Previous Accidents
The pilot was involved in three previous accidents in the accident helicopter, all involving a loss of power:

On October 19, 2016, the helicopter lost power during the initial takeoff climb (accident number: WPR17LA009). The NTSB determined the probable cause to be, "The pilot's failure to properly tighten the tension bolts during the installation of the alternator belt, which resulted in inadequate voltage to sustain ignition and the subsequent partial loss of engine power."

On September 5, 2002, the helicopter lost power shortly after takeoff (accident number: FTW02LA250). The NTSB determined the probable cause to be, "The pilot's failure to refuel the helicopter, which resulted in fuel exhaustion."

On October 1, 1999, the helicopter lost power while in the traffic pattern (accident number: DEN00LA001). The NTSB determined the probable cause to be, "The pilot inadvertently allowing main rotor rpm to decay while avoiding obstacles during an emergency autorotation following a loss of power for reasons undetermined. Factors were houses and powerlines."



Administrative Information

Investigator In Charge (IIC):

Eliott Simpson

Adopted Date:

02/05/2019

Additional Participating Persons:

Edwin Lord; FAA FSDO; Boise, ID

Publish Date:

02/05/2019

Note:

The NTSB did not travel to the scene of this accident.

Investigation Docket:

http://dms.ntsb.gov/pubdms/search/dockList.cfm?mKey=96490

Pilot Information

Certificate:

Private

Age:

70, Male

Airplane Rating(s):

Single-engine Land

Seat Occupied:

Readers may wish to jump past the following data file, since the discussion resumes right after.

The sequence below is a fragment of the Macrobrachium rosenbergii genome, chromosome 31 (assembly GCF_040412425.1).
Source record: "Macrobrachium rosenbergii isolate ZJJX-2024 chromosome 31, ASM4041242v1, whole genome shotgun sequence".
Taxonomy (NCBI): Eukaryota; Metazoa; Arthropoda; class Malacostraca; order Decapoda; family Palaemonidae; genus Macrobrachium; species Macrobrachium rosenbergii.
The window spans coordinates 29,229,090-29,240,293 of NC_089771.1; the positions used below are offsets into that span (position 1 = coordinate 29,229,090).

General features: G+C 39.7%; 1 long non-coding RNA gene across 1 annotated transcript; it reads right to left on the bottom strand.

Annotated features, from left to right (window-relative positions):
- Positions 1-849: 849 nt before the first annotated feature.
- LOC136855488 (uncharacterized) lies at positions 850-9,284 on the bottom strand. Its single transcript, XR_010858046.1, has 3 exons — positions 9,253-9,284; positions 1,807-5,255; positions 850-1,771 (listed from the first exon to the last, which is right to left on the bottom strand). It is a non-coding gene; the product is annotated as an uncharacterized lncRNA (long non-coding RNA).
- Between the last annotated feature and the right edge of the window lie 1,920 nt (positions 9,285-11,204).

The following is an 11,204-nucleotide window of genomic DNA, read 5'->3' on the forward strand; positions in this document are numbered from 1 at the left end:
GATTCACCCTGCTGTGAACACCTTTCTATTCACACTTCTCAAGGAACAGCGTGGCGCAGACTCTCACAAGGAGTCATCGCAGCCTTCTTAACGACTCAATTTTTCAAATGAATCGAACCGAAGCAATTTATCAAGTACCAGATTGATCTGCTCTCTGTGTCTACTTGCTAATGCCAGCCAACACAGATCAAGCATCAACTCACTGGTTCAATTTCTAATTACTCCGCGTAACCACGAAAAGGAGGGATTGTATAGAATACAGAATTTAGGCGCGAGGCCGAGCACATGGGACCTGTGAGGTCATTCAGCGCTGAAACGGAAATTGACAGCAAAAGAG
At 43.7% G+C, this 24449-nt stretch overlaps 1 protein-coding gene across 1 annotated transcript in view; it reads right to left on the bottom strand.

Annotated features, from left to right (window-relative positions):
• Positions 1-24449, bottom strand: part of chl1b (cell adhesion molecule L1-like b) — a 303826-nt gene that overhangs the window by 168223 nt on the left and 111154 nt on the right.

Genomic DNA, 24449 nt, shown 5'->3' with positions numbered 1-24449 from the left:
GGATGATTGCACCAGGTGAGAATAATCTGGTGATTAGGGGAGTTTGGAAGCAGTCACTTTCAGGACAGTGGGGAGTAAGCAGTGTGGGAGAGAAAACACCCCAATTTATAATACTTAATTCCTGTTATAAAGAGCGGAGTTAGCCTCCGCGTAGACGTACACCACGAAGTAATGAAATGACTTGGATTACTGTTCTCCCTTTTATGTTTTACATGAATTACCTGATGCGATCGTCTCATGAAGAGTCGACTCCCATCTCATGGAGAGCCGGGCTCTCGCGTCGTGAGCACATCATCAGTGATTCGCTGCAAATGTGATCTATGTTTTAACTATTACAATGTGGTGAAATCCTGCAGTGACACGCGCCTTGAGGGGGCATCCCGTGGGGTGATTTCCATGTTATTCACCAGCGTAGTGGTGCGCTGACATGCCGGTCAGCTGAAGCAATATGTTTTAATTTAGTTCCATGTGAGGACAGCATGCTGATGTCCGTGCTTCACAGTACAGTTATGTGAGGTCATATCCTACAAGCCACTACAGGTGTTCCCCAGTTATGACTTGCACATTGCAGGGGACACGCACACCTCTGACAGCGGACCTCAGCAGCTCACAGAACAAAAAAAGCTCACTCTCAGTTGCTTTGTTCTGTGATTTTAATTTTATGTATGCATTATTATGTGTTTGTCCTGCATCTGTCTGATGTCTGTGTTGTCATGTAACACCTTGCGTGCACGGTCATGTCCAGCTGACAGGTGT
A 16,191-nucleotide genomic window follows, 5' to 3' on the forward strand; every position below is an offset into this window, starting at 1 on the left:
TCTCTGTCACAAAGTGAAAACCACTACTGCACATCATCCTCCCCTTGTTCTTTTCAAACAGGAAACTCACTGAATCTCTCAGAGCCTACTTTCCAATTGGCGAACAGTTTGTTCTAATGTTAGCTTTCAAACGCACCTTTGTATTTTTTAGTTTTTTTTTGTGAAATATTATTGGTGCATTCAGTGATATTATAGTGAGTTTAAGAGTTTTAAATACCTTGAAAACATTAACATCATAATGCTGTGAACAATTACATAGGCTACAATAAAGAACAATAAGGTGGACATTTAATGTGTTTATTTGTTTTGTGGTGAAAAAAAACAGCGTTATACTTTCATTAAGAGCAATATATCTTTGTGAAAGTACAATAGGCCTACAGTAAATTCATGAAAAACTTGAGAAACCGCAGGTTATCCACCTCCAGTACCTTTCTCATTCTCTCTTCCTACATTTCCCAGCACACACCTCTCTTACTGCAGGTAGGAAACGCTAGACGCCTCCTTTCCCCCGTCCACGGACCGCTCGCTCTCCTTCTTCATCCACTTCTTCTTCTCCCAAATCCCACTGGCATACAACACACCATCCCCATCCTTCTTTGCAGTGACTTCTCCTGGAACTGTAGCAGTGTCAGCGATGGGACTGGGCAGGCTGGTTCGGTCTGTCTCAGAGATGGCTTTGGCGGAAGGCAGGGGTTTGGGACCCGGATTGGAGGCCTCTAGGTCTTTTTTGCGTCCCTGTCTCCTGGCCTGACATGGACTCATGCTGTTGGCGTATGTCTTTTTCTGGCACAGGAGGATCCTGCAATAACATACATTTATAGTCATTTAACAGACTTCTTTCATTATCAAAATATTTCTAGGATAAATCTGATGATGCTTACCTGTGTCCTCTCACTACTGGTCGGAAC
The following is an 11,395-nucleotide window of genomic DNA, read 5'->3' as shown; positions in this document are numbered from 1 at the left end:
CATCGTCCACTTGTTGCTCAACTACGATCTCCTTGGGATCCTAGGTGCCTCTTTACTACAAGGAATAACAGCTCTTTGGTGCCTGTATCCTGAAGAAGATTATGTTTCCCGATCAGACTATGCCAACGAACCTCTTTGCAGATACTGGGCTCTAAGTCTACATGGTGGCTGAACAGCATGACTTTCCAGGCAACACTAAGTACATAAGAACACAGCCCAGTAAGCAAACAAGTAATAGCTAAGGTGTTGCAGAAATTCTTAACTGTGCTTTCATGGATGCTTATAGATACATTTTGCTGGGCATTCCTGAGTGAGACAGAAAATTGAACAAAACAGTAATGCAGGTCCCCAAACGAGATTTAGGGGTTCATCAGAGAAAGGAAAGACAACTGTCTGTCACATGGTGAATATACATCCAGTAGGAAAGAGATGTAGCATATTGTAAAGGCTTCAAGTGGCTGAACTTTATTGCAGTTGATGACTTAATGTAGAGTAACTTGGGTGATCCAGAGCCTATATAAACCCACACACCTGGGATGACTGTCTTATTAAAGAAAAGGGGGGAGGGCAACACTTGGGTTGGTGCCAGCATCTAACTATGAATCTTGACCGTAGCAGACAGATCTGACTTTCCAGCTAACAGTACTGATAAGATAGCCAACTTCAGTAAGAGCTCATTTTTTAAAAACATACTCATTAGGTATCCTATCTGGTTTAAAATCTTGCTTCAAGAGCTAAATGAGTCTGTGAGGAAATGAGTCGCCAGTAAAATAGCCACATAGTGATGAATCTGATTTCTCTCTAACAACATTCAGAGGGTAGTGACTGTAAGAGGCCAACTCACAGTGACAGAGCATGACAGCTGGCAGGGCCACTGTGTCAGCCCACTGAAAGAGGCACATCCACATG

Left

Other Aircraft Rating(s):

Helicopter

Restraint Used:

4-point

Instrument Rating(s):

Airplane; Helicopter

Second Pilot Present:

No

Instructor Rating(s):

None

Toxicology Performed:

No

Medical Certification:

Class 3 With Waivers/Limitations

Last FAA Medical Exam:

03/30/2016

Occupational Pilot:

No

Last Flight Review or Equivalent:

10/19/2017

Flight Time:

691 hours (Total, all aircraft), 317 hours (Total, this make and model), 33.4 hours (Last 90 days, all aircraft), 11.1 hours (Last 30 days, all aircraft), 0 hours (Last 24 hours, all aircraft)

 

 

 

 

Aircraft and Owner/Operator Information

Aircraft Make:

GRAY JIM ROBERT

Registration:

N716JB

Model/Series:

EXEC 90

Aircraft Category:

Helicopter

Year of Manufacture:

1998

Amateur Built:

Yes

Airworthiness Certificate:

Experimental

Serial Number:

EXEC-3000

Landing Gear Type:

Skid

Seats:

2

Date/Type of Last Inspection:

08/05/2017, Condition

Certified Max Gross Wt.:

1350 lbs

Time Since Last Inspection:

21 Hours

Engines:

1 Reciprocating

Airframe Total Time:

317 Hours at time of accident

Engine Manufacturer:

Rotorway

ELT:

Not installed

Engine Model/Series:

RW-152

Registered Owner:

On file

Rated Power:

152 hp

Operator:

On file

Operating Certificate(s) Held:

None

 

Meteorological Information and Flight Plan

Conditions at Accident Site:

Visual Conditions

Condition of Light:

Day

Observation Facility, Elevation:

KEUL, 2429 ft msl

Distance from Accident Site:

0 Nautical Miles

Observation Time:

1956 UTC

Direction from Accident Site:

14°

Lowest Cloud Condition:

 

Visibility

10 Miles

Lowest Ceiling:

Overcast / 6000 ft agl

Visibility (RVR):

 

Wind Speed/Gusts:

3 knots /

Turbulence Type Forecast/Actual:

/

Wind Direction:

90°

Turbulence Severity Forecast/Actual:

/

Altimeter Setting:

30.28 inches Hg

Temperature/Dew Point:

2°C / -5°C

Precipitation and Obscuration:

No Obscuration; No Precipitation

Departure Point:

Caldwell, ID (EUL)

Type of Flight Plan Filed:

None

Destination:

Caldwell, ID (EUL)

Type of Clearance:

None

Departure Time:

1230 MST

Type of Airspace:

Class G

  

 

Airport Information

Airport:

CALDWELL INDUSTRIAL (EUL)

Runway Surface Type:

N/A

Airport Elevation:

2431 ft

Runway Surface Condition:

Dry

Runway Used:

N/A

IFR Approach:

None

Runway Length/Width:

 

VFR Approach/Landing:

None

 

 

 

Wreckage and Impact Information

Crew Injuries:

1 None

Aircraft Damage:

Substantial

Passenger Injuries:

N/A

Aircraft Fire:

None

Ground Injuries:

N/A

Aircraft Explosion:

None

Total Injuries:

1 None

Latitude, Longitude:

43.641944, -116.635833 (est)